Basic Principle of GC–sample vaporized by injection into a heated system, eluted through a column by inert gaseous mobile phase and detected.
Three types: gas – solid chromatography, gas – liquid, gas – bonded phase.
Gas chromatography quickly gained general acceptance because it was introduced at the time when improved analytical controls were required in the petrochemical industries, and new techniques were needed to overcome the limitations of old laboratory methods. Nowadays, gas chromatography is a mature technique, widely used worldwide for the analysis of almost every type of organic compound, even those that are not volatile in their original state but can be converted to volatile derivatives.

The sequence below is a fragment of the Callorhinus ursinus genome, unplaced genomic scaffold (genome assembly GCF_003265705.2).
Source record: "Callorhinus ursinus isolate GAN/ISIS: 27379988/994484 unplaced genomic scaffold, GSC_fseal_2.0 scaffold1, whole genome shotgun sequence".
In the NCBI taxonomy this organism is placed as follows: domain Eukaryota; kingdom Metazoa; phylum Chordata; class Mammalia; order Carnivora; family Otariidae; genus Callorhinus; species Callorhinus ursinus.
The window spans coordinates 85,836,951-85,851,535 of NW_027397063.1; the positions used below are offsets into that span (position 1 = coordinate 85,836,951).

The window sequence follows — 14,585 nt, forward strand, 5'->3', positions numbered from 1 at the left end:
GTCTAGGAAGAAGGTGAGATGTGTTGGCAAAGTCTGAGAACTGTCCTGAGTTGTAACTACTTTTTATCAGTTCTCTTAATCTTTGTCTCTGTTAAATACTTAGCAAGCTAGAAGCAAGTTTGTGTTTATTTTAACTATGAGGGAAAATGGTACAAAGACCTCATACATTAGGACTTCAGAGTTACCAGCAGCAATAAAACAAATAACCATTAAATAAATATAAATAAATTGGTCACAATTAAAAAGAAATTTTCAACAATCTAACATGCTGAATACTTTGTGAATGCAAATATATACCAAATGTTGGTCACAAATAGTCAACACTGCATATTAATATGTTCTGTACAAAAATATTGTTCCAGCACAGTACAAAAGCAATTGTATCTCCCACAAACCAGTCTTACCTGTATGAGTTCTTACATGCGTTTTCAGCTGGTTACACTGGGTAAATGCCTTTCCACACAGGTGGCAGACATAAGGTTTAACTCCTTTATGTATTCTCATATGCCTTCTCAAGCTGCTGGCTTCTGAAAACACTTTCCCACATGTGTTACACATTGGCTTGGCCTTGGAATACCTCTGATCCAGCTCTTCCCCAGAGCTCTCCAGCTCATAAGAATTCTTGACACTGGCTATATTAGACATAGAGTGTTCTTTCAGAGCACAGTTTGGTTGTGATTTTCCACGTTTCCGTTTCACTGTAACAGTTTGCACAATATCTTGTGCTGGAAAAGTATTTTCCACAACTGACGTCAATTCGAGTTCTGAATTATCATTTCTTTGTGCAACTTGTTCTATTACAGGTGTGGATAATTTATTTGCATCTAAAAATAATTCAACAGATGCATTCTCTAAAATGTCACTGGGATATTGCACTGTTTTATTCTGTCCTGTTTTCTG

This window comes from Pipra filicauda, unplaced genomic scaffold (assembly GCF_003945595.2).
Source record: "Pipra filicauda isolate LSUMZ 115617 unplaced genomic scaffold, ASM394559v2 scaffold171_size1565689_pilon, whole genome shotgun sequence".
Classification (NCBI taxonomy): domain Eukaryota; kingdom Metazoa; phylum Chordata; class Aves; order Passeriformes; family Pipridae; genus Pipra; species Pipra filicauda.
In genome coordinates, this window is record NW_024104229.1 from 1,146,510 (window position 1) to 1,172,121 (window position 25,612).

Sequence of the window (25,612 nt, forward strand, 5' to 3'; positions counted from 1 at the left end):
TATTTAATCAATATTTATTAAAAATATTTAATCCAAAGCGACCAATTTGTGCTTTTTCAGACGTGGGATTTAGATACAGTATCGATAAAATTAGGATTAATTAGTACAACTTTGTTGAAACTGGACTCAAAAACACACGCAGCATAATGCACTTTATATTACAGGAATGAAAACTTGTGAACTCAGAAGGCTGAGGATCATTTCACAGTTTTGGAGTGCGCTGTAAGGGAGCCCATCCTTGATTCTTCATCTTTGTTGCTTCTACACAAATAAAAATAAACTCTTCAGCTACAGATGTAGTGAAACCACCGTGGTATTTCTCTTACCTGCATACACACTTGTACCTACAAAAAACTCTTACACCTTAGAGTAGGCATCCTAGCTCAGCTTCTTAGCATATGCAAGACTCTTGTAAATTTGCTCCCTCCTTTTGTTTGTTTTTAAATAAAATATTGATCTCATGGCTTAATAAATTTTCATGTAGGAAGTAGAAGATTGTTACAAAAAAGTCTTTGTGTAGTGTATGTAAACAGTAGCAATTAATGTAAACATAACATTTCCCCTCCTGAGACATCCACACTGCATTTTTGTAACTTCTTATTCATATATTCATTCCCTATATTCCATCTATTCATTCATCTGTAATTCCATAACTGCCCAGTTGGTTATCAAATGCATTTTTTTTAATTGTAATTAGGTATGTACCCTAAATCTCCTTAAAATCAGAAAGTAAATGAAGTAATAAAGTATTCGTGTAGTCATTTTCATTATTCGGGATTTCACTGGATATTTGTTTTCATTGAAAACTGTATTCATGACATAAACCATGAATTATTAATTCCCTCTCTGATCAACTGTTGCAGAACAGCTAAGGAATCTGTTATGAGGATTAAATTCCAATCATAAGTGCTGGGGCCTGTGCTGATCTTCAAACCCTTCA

Basic GC Chromatography Theory, Concepts and Applications
Gas chromatography is a separation technique in which the components of a sample partition between two phases:
1. The stationary phase.
2. The mobile gas phase.
According to the state of the stationary phase, gas chromatography can be classified in gas-solid chromatography (GSC), where the stationary phase is a solid, and gas-liquid chromatography (GLC) that uses a liquid as stationary phase. GLC is to a great extent more widely used than GSC.
Advantages of GC Chromatography
• Due to its high efficiency, GC allows the separation of the components of complex mixtures in a reasonable time.
• Accurate quantitation (usually sharp reproducible peaks are obtained)
• Mature technique with many applications notes available for users.
• Multiple detectors with high sensitivity (ppb) are available, which can also be used in series with a mass spectrometer since MS is a non-destructive technique.